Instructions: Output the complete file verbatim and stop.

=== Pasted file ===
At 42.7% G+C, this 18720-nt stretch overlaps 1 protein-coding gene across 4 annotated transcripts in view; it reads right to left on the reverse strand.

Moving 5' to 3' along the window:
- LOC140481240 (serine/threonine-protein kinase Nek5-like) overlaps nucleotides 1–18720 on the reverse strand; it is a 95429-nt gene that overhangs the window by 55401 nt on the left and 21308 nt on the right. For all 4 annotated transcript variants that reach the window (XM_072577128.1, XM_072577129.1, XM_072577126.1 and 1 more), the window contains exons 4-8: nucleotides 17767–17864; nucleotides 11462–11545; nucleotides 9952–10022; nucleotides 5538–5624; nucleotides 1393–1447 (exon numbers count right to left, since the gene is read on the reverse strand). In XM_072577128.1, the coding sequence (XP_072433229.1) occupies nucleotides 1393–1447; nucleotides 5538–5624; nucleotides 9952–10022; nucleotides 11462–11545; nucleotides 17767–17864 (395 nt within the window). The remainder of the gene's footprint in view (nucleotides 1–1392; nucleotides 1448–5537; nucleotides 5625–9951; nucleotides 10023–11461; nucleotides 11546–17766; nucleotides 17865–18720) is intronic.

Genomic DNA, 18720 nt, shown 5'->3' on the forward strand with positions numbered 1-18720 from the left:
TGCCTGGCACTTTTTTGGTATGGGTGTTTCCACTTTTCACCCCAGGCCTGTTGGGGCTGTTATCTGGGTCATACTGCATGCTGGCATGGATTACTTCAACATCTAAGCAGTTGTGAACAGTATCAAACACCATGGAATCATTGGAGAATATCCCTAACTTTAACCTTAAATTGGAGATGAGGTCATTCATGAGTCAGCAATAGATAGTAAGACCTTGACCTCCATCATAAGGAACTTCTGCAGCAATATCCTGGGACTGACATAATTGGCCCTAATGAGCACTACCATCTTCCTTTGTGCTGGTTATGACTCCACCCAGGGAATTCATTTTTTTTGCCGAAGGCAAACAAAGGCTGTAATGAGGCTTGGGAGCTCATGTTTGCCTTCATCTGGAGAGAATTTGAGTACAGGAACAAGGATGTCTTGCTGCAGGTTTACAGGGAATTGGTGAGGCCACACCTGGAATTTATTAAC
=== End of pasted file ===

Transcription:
At 42.7% G+C, this 18720-nt stretch overlaps 1 protein-coding gene across 4 annotated transcripts in view; it reads right to left on the reverse strand.

Moving 5' to 3' along the window:
- LOC140481240 (serine/threonine-protein kinase Nek5-like) overlaps nucleotides 1–18720 on the reverse strand; it is a 95429-nt gene that overhangs the window by 55401 nt on the left and 21308 nt on the right. For all 4 annotated transcript variants that reach the window (XM_072577128.1, XM_072577129.1, XM_072577126.1 and 1 more), the window contains exons 4-8: nucleotides 17767–17864; nucleotides 11462–11545; nucleotides 9952–10022; nucleotides 5538–5624; nucleotides 1393–1447 (exon numbers count right to left, since the gene is read on the reverse strand). In XM_072577128.1, the coding sequence (XP_072433229.1) occupies nucleotides 1393–1447; nucleotides 5538–5624; nucleotides 9952–10022; nucleotides 11462–11545; nucleotides 17767–17864 (395 nt within the window). The remainder of the gene's footprint in view (nucleotides 1–1392; nucleotides 1448–5537; nucleotides 5625–9951; nucleotides 10023–11461; nucleotides 11546–17766; nucleotides 17865–18720) is intronic.

Genomic DNA, 18720 nt, shown 5'->3' on the forward strand with positions numbered 1-18720 from the left:
TGCCTGGCACTTTTTTGGTATGGGTGTTTCCACTTTTCACCCCAGGCCTGTTGGGGCTGTTATCTGGGTCATACTGCATGCTGGCATGGATTACTTCAACATCTAAGCAGTTGTGAACAGTATCAAACACCATGGAATCATTGGAGAATATCCCTAACTTTAACCTTAAATTGGAGATGAGGTCATTCATGAGTCAGCAATAGATAGTAAGACCTTGACCTCCATCATAAGGAACTTCTGCAGCAATATCCTGGGACTGACATAATTGGCCCTAATGAGCACTACCATCTTCCTTTGTGCTGGTTATGACTCCACCCAGGGAATTCATTTTTTTTGCCGAAGGCAAACAAAGGCTGTAATGAGGCTTGGGAGCTCATGTTTGCCTTCATCTGGAGAGAATTTGAGTACAGGAACAAGGATGTCTTGCTGCAGGTTTACAGGGAATTGGTGAGGCCACACCTGGAATTTATTAAC